How to pay for COBRA continuation coverage

Your group health plan may require you to pay for your continuation coverage under COBRA. The amount charged to qualified beneficiaries can not exceed 102 percent of the cost of the plan for individuals covered under the plan who are in the same situation who have not experienced a qualifying event. In determining COBRA premiums, the plan may include costs paid by employees and employer, plus an additional 2 percent for administrative costs.


How to pay for COBRA continuation coverage?

For qualified beneficiaries receiving the 11-month extension disabled, the COBRA premium for those additional months increased to 150 percent of the cost of full coverage of the plan to similarly situated individuals.

The amount charged them COBRA qualified beneficiaries may be increased if you increase the cost of the plan, but generally should be set in advance of each cycle of 12 months premiums. The plan should allow you to pay the required premiums on a monthly basis if requested, and the plan may allow you to make payments to other periods (eg, weekly or quarterly). The election notice must contain all the information you need to understand COBRA premiums you will pay, payment dates and the consequences of a late payment or nonpayment.


Electing COBRA Continuation Coverage

When you elect continuation coverage, you may not be required to send any payment with your election form. Yes you may, however, make an initial premium payment within 45 days after the date of election of coverage under COBRA (that is the date on which you mail your election form, if you use first class mail). No make any payment during this period may result in the loss of all your rights under COBRA. The plan can set the dates for payment of premiums for successive periods of coverage (after your initial payment), but should give you the option of making monthly payments and grant a 30-day grace period for payment of any premium.


Paying COBRA Premium

You should know that if you do not pay a premium before the first day of a period of coverage, but pay the premium within the grace period for that period of coverage, the plan has the option to cancel your coverage until you receive the payment and then reinstate the coverage retroactive to the beginning of the coverage period. Do not make a payment in full before the end of a grace period could result in the loss of all your rights under COBRA.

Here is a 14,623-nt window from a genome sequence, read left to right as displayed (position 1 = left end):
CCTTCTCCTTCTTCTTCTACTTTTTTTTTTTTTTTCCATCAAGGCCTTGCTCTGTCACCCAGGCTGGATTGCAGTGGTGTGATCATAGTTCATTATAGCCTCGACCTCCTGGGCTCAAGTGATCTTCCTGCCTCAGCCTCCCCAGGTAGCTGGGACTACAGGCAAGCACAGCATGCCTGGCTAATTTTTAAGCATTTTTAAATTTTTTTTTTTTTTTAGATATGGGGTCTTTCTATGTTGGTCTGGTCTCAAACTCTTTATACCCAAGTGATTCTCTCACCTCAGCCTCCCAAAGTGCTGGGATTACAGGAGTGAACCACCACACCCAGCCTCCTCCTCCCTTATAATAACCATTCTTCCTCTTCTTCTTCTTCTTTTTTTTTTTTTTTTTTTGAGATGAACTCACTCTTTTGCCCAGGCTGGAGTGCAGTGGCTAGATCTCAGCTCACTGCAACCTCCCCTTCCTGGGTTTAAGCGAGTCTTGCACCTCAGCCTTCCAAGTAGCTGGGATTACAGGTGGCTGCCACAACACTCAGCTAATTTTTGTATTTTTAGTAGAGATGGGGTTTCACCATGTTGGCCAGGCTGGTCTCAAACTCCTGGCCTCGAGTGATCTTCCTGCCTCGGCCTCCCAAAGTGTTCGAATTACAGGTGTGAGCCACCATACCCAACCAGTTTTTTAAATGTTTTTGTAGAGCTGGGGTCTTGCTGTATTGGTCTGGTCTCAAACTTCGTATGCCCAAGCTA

If the amount of a payment made to the plan is wrong, but was not significantly less than the outstanding amount, the plan is required to notify you of the deficiency and grant a reasonable period (for this purpose, 30 days is considered reasonable) to pay the difference. The plan is not required to send notifications regarding monthly premiums.


Health Coverage Tax Credit and COBRA

Certain individuals may be eligible for a federal tax credit to ease the economic burden of payment of monthly COBRA premiums. Program Trade Adjustment Assistance Act of 2002 or 2002 Trade (Trade Act of 2002) created the Health Coverage Tax Credit (HCTC, for its acronym in English) as a tax credit that can be paid in advance and repaid to the 65 percent of premiums paid in respect of certain types of health insurance coverage (including COBRA continuation coverage).The HCTC is available to certain workers who lose their jobs due to the effects of international trade and who qualify for assistance comerciale setting (TAA) and for certain individuals who are receiving pension payments from the Pension Benefit Guaranty Corporation (PBGC). Individuals who are eligible for the HCTC may choose the amount of the loan is paid monthly to your local health coverage as it becomes payable, or may claim the tax credit on their federal income taxes to year.